Pennabilli, the route of the sundials

In Pennabilli, in the upper part of the Marecchia Valley, nature and culture compete to display their peculiarities and beauty. It is no coincidence that Pennabilli is home to many of Tonino Guerra's "places of the soul", or that much of its territory lies within the Sasso Simone and Simoncello Natural Park.
But in Pennabilli there is also a singular way of marking time that passes through 7 artistic sundials, a journey marked by natural events calculated with a technological precision that amazes and enchants.


Arriving in Pennabilli, go to the main square which is called Vittorio Emanuele II. From there you can begin your stroll along the sundial road.

It is so called because along its route there are seven artistic sundials, which mark the time according to methods that belonged to different historical periods.

They are located on the buildings of the hamlet in the historic center and show the different ways in which time has been conceived over the centuries.

The sundial is an instrument that measures the time based on the detection of the position of the Sun.

They were set up in 1991; let's find out about them together:

- "Sundial of the meeting" inside the garden of forgotten fruits. It is a bronze sculpture, depicting two doves, which, casting their shadows on a stone platform, turn into the profiles of Federico Fellini, a friend and collaborator of the master Tonino Guerra, and of his wife.

The "human sundial" instead is the one in which the person has to replace the "gnomon" by positioning him/herself at the center of the large horizontal quadrant to see the solar time indicated by his/her shadow.

- "Puttos around a well", a clock with canonical hours, those of religious offices, that is:

the day is divided into 12 hours, from sunrise to sunset. The sixth hour of this clock corresponds to noon, hence the saying "take a siesta" to indicate the interruption for the afternoon rest. 

- "The sun over the hills" is a vertical clock, defined at European or tramontane hours, which divides the day into 24 hours (as today): the twelfth hour (noon) lies on the local meridian, indicating that the sun at that moment is at the zenith and therefore at the exact halfway point of the solar day. It is also called the French hours because this measurement of time was introduced into Italy with the Napoleonic domination. The gnomon is sloped.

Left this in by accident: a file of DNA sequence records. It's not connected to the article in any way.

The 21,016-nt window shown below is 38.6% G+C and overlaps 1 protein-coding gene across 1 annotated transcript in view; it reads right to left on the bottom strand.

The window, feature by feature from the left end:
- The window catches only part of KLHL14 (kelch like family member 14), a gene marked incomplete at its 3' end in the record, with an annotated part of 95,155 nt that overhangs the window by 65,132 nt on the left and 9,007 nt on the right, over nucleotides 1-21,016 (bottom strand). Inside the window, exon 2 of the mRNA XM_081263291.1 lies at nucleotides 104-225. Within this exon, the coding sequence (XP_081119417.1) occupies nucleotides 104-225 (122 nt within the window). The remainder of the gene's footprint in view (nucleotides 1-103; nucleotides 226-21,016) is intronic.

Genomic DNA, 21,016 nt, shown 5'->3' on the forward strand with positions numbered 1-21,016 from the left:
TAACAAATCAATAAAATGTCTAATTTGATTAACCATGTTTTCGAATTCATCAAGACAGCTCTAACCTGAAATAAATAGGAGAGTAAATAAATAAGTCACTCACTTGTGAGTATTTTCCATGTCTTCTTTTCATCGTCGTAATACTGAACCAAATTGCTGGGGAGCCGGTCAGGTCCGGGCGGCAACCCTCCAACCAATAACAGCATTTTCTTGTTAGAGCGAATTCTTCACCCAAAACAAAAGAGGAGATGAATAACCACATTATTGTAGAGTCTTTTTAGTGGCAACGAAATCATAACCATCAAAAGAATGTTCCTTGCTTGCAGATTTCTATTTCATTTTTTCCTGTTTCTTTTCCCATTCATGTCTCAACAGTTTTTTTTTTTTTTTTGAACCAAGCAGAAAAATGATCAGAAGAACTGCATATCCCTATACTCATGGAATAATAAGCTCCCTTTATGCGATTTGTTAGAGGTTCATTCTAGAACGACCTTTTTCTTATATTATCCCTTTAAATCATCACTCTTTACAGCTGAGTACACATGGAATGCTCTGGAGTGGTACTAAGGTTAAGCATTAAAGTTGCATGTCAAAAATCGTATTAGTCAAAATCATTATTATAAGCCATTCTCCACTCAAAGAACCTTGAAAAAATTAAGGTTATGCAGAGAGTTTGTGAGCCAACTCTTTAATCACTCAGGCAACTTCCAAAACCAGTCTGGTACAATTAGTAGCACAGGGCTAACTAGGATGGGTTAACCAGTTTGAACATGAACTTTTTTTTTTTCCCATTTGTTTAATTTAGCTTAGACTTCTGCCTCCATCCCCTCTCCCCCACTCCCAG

- In the "Martyrdom of Saint Sebastian" the hours are indicated by the arrows painted on the ribs while the gnomon is represented by a real arrow inserted into the martyr's armpit. The sundial has a stylus perpendicular to the plane, therefore the time should be read at the apex of the stylus. On June 21st, the summer solstice, the shadow of the arrow-gnomon touches the apex of the painted arrows, while on December 22nd, the winter solstice, it touches the points where the arrows stick into the body. It only marks the morning hours.

- “Island over the sea” is based on a method of dividing time used by the Italic populations from the Middle Ages to the reforms introduced by Napoleon: the day was divided into 24 hours starting the count at sunset. This system makes it possible to know how many hours there are until sunset by subtracting the hour marked by the stylus from 24. At the winter solstice, the shadow touches the high apexes of the lines, at the summer solstice it touches the low apexes.

- A pastel painting by Tonino Guerra entitled "The blue-necked duck" is a sundial with European or tramontane hours: it indicates the morning hours until 1 pm.

  - "The clock on the beach" is a sundial with European or tramontane hours like the previous one.